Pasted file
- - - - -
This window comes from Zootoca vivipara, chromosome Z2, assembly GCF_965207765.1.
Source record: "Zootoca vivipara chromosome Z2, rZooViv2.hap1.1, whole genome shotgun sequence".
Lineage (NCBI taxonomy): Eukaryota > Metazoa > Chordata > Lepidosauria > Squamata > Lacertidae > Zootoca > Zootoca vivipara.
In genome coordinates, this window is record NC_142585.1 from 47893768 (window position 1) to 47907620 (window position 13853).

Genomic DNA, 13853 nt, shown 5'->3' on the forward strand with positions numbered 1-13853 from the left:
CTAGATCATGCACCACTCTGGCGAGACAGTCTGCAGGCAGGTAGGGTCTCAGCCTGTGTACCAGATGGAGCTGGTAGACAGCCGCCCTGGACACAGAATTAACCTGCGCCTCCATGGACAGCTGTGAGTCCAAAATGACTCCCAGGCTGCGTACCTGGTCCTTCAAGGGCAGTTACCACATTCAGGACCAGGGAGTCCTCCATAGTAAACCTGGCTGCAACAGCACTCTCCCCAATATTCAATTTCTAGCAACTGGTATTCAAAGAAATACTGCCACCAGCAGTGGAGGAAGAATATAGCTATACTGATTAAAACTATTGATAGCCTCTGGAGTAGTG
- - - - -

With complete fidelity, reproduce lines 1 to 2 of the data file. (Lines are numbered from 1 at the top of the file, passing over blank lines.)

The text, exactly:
This window comes from Zootoca vivipara, chromosome Z2, assembly GCF_965207765.1.
Source record: "Zootoca vivipara chromosome Z2, rZooViv2.hap1.1, whole genome shotgun sequence".